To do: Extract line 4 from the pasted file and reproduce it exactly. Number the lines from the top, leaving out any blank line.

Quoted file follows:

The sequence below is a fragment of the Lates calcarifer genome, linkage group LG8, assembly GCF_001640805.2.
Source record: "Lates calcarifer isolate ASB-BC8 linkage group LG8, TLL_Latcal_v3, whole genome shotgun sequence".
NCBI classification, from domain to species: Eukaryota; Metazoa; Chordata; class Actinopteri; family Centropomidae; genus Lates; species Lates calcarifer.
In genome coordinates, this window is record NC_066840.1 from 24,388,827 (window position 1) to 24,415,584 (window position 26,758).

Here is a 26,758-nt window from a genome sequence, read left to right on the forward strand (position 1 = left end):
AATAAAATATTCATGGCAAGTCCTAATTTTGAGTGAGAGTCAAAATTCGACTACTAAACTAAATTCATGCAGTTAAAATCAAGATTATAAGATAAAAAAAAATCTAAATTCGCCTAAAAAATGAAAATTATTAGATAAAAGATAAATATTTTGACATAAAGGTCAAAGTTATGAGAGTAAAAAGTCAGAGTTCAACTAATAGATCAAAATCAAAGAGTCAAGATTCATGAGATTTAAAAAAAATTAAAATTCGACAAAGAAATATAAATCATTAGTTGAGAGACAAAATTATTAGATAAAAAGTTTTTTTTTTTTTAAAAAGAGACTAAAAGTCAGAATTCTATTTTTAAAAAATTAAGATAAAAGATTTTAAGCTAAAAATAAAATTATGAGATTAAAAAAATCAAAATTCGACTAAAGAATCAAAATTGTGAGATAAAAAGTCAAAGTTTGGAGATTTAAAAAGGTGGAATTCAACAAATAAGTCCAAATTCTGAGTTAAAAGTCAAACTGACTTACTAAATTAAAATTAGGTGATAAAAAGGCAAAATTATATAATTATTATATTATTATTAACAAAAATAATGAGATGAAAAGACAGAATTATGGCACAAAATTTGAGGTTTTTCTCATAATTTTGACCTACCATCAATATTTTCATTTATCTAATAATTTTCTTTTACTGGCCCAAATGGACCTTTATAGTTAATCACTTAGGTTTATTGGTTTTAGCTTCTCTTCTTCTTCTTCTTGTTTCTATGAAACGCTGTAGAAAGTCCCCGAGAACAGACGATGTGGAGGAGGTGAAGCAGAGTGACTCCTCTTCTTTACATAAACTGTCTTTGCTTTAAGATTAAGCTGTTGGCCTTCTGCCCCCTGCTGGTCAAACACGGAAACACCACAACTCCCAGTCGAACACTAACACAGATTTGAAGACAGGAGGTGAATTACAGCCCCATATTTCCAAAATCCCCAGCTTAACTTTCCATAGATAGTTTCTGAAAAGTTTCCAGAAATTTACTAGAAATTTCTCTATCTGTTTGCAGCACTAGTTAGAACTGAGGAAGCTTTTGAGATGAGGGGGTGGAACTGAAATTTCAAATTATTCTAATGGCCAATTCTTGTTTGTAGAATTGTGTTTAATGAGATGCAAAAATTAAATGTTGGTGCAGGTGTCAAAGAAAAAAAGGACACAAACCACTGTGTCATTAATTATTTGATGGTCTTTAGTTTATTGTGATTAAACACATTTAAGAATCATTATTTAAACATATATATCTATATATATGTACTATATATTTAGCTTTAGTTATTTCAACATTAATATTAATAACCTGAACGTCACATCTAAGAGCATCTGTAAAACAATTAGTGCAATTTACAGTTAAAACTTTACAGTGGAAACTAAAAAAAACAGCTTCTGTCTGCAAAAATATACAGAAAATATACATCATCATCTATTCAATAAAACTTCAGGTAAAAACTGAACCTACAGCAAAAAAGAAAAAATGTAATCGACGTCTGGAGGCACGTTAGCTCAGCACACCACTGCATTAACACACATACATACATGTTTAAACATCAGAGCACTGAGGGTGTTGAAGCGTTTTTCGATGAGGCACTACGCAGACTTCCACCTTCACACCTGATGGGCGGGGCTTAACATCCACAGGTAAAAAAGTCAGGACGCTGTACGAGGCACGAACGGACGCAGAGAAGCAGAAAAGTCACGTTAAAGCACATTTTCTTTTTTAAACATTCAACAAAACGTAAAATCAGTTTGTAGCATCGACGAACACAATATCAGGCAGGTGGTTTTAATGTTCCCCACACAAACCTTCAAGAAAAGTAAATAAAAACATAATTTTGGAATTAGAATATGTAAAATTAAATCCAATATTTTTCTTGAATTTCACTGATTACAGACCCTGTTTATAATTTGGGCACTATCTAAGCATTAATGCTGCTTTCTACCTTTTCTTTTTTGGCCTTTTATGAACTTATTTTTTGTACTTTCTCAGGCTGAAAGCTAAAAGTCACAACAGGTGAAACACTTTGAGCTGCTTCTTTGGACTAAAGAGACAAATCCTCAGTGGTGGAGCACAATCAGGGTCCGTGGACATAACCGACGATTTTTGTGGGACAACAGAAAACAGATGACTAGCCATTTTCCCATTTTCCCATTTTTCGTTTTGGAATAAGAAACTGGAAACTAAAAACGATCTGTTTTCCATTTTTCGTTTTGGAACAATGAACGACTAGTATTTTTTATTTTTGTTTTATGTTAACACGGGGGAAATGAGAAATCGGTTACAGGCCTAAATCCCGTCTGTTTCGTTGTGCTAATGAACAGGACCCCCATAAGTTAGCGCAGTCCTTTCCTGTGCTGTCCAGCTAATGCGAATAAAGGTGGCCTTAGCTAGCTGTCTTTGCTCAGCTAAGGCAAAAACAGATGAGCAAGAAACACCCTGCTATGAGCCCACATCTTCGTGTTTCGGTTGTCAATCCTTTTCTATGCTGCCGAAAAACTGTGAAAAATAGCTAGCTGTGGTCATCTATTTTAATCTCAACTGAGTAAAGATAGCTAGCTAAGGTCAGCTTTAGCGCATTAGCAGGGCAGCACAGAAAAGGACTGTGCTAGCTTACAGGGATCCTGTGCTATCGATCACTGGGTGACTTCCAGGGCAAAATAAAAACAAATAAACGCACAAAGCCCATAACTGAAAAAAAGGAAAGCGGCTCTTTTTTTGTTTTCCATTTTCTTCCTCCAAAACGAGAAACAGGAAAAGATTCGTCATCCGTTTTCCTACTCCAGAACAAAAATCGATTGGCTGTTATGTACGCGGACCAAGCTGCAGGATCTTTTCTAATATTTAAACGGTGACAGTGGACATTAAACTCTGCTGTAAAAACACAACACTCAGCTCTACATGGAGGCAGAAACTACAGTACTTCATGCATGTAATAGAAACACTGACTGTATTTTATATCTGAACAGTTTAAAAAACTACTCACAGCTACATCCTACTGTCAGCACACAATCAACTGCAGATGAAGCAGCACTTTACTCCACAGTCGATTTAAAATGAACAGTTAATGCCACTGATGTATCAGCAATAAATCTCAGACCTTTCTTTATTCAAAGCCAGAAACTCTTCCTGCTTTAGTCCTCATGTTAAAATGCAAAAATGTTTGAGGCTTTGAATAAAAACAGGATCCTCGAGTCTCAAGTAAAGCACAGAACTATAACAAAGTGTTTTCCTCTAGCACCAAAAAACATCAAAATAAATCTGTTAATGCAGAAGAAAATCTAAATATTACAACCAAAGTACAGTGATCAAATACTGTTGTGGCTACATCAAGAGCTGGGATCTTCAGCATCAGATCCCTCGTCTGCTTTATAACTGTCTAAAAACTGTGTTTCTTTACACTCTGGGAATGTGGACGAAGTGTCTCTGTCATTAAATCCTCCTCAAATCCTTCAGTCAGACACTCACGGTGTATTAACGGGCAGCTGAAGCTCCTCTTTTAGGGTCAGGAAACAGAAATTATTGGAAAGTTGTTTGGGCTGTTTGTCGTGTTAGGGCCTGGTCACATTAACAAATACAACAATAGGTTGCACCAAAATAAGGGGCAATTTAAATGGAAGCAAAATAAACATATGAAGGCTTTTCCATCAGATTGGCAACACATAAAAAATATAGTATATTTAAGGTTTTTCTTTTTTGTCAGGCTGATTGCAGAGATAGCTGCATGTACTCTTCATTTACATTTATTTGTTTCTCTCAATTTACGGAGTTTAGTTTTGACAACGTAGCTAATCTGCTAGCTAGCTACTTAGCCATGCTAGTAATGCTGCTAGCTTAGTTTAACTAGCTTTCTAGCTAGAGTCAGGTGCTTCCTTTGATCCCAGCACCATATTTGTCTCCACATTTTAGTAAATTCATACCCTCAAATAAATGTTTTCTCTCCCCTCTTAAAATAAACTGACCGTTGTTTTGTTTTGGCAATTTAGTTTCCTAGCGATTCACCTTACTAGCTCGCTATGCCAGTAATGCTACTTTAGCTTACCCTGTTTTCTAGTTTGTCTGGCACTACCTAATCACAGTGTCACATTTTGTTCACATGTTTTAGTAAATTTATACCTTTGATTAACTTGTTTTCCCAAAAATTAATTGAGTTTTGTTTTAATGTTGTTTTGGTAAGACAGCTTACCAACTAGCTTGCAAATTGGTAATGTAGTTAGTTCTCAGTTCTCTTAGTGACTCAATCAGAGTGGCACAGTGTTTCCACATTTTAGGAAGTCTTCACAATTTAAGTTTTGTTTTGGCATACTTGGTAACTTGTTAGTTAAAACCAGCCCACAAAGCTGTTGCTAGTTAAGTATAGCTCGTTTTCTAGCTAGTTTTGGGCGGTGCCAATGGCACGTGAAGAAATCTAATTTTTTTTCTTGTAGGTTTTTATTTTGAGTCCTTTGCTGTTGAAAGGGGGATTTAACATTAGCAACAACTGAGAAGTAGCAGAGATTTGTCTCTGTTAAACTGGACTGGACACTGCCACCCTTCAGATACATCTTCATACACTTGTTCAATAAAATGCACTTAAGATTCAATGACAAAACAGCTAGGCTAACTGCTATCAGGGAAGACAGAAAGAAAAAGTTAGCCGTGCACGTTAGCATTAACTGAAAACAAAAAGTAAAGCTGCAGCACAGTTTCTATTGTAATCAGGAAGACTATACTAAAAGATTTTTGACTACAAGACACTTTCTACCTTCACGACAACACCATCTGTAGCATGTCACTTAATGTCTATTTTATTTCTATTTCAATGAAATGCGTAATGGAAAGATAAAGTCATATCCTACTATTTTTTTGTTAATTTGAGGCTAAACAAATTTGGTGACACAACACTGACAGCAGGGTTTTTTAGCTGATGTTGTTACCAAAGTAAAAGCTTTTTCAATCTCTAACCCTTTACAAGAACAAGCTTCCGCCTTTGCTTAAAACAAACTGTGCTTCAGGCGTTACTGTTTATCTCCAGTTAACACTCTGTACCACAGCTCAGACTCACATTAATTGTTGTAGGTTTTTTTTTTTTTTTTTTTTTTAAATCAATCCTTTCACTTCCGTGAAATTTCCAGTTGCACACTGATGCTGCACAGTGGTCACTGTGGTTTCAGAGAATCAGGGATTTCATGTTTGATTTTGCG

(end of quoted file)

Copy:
In genome coordinates, this window is record NC_066840.1 from 24,388,827 (window position 1) to 24,415,584 (window position 26,758).